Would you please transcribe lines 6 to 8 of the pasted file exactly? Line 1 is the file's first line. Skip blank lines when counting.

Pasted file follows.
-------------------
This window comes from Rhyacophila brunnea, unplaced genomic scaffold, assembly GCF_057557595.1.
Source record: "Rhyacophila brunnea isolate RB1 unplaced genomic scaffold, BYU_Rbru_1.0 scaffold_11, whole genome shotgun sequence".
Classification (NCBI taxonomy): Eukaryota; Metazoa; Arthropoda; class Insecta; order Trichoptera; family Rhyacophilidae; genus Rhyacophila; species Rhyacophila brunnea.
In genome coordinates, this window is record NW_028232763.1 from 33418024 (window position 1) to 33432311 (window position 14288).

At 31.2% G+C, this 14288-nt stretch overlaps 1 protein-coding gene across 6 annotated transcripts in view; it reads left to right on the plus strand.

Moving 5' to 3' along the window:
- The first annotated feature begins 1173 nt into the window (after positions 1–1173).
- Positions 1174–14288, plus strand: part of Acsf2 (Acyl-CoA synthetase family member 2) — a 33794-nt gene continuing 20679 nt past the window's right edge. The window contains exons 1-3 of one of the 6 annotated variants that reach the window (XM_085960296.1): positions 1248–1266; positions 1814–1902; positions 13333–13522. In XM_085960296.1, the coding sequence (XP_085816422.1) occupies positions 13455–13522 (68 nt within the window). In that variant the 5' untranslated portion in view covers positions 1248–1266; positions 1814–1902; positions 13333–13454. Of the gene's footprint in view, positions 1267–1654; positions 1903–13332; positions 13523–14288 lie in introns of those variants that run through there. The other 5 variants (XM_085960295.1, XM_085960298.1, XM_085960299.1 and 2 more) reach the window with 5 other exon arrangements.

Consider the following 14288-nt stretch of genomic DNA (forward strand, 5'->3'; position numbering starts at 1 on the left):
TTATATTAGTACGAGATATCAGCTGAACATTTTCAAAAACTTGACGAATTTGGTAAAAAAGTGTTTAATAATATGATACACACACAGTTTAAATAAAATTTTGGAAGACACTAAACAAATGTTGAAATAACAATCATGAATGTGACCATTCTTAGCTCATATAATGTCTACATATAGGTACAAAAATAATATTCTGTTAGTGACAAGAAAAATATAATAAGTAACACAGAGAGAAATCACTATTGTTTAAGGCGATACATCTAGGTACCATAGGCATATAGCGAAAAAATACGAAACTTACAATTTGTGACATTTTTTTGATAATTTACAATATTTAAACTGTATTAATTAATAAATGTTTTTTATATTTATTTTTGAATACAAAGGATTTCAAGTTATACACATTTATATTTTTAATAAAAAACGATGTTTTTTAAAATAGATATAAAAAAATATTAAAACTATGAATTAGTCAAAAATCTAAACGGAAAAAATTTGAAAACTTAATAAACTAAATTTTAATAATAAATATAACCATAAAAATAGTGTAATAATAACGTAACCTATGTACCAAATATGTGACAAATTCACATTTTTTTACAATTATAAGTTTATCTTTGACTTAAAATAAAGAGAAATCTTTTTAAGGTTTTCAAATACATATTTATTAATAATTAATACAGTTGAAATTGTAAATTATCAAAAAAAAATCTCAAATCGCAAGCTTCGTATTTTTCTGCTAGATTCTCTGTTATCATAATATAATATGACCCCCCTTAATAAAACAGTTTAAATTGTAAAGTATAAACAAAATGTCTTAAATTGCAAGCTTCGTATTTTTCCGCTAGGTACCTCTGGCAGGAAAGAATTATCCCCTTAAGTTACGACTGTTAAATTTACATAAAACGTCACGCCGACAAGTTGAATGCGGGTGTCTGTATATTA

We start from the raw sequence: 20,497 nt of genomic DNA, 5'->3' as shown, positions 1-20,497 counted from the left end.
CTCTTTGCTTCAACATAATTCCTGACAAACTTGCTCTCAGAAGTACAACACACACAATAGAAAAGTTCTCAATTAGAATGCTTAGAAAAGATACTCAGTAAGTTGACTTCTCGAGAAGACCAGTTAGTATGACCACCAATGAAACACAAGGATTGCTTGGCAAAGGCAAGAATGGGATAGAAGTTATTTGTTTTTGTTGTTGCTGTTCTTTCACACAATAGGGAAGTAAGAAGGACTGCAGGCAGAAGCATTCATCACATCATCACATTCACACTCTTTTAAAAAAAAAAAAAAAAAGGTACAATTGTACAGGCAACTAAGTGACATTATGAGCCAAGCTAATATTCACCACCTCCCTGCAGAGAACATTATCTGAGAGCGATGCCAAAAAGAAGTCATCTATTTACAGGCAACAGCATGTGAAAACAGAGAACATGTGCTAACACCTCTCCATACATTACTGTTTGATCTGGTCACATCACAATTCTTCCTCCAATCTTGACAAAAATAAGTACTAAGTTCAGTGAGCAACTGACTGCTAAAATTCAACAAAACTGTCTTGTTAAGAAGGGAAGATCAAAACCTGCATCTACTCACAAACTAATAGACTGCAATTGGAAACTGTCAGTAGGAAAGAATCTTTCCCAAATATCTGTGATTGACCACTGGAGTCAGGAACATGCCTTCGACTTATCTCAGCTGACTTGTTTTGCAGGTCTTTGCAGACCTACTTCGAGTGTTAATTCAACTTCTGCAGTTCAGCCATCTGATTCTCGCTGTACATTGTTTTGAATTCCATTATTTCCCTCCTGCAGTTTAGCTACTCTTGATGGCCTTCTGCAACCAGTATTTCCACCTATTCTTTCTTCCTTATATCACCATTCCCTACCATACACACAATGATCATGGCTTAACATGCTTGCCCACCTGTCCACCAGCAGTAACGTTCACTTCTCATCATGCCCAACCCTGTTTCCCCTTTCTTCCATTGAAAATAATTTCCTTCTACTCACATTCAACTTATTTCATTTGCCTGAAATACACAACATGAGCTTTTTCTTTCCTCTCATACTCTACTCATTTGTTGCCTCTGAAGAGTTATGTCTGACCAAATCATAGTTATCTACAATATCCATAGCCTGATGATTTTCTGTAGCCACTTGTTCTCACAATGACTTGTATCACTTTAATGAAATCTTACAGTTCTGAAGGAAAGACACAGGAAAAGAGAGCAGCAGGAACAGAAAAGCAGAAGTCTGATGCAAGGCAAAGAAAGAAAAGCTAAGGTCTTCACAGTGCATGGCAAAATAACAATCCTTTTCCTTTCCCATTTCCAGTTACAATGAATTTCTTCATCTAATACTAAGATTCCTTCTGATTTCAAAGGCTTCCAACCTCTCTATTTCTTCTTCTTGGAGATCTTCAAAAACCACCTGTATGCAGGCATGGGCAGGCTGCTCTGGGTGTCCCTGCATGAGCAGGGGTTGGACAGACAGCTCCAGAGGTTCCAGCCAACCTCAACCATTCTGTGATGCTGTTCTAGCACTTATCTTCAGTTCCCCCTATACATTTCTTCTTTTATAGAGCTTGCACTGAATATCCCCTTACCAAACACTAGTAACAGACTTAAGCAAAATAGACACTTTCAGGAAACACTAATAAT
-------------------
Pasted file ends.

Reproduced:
Moving 5' to 3' along the window:
- The first annotated feature begins 1173 nt into the window (after positions 1–1173).
- Positions 1174–14288, plus strand: part of Acsf2 (Acyl-CoA synthetase family member 2) — a 33794-nt gene continuing 20679 nt past the window's right edge. The window contains exons 1-3 of one of the 6 annotated variants that reach the window (XM_085960296.1): positions 1248–1266; positions 1814–1902; positions 13333–13522. In XM_085960296.1, the coding sequence (XP_085816422.1) occupies positions 13455–13522 (68 nt within the window). In that variant the 5' untranslated portion in view covers positions 1248–1266; positions 1814–1902; positions 13333–13454. Of the gene's footprint in view, positions 1267–1654; positions 1903–13332; positions 13523–14288 lie in introns of those variants that run through there. The other 5 variants (XM_085960295.1, XM_085960298.1, XM_085960299.1 and 2 more) reach the window with 5 other exon arrangements.